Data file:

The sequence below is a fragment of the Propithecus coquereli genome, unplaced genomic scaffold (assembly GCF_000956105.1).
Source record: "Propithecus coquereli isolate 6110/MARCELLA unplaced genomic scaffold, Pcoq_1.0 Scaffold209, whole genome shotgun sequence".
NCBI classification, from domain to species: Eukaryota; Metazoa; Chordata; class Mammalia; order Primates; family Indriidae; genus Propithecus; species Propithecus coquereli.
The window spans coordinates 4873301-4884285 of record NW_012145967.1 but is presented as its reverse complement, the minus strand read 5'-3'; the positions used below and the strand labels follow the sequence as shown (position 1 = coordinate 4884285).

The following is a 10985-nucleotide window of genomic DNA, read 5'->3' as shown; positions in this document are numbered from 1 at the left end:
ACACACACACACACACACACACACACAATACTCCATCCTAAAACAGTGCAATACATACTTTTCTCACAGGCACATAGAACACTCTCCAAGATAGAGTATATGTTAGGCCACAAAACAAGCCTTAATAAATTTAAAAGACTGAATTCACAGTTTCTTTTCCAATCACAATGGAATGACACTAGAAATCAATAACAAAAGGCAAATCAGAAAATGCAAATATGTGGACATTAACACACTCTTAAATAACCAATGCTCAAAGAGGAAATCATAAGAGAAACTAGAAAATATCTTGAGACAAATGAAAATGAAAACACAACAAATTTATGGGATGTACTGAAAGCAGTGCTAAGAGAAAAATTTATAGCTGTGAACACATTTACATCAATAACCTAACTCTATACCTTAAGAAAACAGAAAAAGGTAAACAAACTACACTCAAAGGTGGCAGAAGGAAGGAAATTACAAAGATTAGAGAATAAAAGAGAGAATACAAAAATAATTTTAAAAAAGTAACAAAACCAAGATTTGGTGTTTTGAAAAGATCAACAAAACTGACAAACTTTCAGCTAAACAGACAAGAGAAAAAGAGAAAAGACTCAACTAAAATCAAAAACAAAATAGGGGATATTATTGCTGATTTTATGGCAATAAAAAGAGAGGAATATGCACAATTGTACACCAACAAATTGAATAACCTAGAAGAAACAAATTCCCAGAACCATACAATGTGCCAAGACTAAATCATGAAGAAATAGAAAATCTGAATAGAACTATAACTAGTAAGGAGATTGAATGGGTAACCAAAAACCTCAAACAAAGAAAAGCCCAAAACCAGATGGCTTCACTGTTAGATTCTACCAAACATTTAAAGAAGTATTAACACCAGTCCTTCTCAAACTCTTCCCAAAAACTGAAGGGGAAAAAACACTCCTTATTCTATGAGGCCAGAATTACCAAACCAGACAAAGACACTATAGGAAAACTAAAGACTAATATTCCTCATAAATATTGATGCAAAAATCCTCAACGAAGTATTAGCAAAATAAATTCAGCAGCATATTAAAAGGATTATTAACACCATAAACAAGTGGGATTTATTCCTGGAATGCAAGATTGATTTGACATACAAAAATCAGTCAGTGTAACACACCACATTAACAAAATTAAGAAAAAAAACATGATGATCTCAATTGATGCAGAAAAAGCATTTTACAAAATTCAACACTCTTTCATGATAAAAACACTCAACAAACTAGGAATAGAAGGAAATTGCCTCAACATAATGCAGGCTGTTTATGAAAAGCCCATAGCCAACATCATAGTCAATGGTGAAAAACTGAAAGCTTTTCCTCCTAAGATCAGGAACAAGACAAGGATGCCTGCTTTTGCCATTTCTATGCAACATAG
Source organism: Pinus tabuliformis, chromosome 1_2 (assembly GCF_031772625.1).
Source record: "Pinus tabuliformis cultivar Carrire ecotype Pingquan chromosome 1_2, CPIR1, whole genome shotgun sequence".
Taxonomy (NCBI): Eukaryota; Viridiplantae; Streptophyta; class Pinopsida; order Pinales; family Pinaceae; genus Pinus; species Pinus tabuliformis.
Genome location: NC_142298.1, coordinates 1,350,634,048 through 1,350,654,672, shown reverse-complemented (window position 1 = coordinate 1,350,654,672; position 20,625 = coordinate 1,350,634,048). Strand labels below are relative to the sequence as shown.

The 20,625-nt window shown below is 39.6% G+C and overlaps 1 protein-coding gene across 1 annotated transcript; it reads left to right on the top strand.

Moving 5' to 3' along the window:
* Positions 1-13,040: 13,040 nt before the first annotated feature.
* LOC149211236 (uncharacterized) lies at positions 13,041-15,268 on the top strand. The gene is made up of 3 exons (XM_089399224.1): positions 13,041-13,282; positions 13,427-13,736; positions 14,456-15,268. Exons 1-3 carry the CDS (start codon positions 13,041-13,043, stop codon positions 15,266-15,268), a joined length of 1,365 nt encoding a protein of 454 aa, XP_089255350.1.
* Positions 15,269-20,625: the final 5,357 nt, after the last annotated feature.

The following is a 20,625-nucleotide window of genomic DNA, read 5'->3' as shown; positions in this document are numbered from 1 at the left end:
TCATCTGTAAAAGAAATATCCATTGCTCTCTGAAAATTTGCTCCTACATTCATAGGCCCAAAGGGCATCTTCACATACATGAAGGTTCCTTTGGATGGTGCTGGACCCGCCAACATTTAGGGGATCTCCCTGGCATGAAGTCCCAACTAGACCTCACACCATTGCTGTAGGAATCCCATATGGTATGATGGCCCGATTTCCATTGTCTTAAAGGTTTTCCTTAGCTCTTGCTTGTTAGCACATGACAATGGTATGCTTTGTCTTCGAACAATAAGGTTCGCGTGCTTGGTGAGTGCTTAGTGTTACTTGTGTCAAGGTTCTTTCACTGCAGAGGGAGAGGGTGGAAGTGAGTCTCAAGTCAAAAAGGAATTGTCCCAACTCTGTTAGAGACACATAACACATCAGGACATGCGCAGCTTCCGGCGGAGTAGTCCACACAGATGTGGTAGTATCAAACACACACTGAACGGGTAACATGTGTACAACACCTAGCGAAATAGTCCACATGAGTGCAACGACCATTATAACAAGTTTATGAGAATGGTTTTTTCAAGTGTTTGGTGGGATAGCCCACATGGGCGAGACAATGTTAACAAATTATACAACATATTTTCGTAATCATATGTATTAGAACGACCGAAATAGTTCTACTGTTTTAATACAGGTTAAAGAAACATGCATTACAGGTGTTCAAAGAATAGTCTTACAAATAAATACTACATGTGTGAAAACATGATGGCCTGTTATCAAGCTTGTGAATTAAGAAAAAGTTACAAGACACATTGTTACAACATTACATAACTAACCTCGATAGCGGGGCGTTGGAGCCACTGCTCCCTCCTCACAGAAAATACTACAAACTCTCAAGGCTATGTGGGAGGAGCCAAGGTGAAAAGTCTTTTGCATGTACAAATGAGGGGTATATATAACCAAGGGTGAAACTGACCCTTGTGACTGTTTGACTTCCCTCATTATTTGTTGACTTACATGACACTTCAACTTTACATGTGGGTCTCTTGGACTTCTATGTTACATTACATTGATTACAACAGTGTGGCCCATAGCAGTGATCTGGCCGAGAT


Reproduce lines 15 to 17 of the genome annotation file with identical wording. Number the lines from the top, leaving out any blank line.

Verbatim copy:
* Positions 15,269-20,625: the final 5,357 nt, after the last annotated feature.

The following is a 20,625-nucleotide window of genomic DNA, read 5'->3' as shown; positions in this document are numbered from 1 at the left end:
TCATCTGTAAAAGAAATATCCATTGCTCTCTGAAAATTTGCTCCTACATTCATAGGCCCAAAGGGCATCTTCACATACATGAAGGTTCCTTTGGATGGTGCTGGACCCGCCAACATTTAGGGGATCTCCCTGGCATGAAGTCCCAACTAGACCTCACACCATTGCTGTAGGAATCCCATATGGTATGATGGCCCGATTTCCATTGTCTTAAAGGTTTTCCTTAGCTCTTGCTTGTTAGCACATGACAATGGTATGCTTTGTCTTCGAACAATAAGGTTCGCGTGCTTGGTGAGTGCTTAGTGTTACTTGTGTCAAGGTTCTTTCACTGCAGAGGGAGAGGGTGGAAGTGAGTCTCAAGTCAAAAAGGAATTGTCCCAACTCTGTTAGAGACACATAACACATCAGGACATGCGCAGCTTCCGGCGGAGTAGTCCACACAGATGTGGTAGTATCAAACACACACTGAACGGGTAACATGTGTACAACACCTAGCGAAATAGTCCACATGAGTGCAACGACCATTATAACAAGTTTATGAGAATGGTTTTTTCAAGTGTTTGGTGGGATAGCCCACATGGGCGAGACAATGTTAACAAATTATACAACATATTTTCGTAATCATATGTATTAGAACGACCGAAATAGTTCTACTGTTTTAATACAGGTTAAAGAAACATGCATTACAGGTGTTCAAAGAATAGTCTTACAAATAAATACTACATGTGTGAAAACATGATGGCCTGTTATCAAGCTTGTGAATTAAGAAAAAGTTACAAGACACATTGTTACAACATTACATAACTAACCTCGATAGCGGGGCGTTGGAGCCACTGCTCCCTCCTCACAGAAAATACTACAAACTCTCAAGGCTATGTGGGAGGAGCCAAGGTGAAAAGTCTTTTGCATGTACAAATGAGGGGTATATATAACCAAGGGTGAAACTGACCCTTGTGACTGTTTGACTTCCCTCATTATTTGTTGACTTACATGACACTTCAACTTTACATGTGGGTCTCTTGGACTTCTATGTTACATTACATTGATTACAACAGTGTGGCCCATAGCAGTGATCTGGCCGAGAT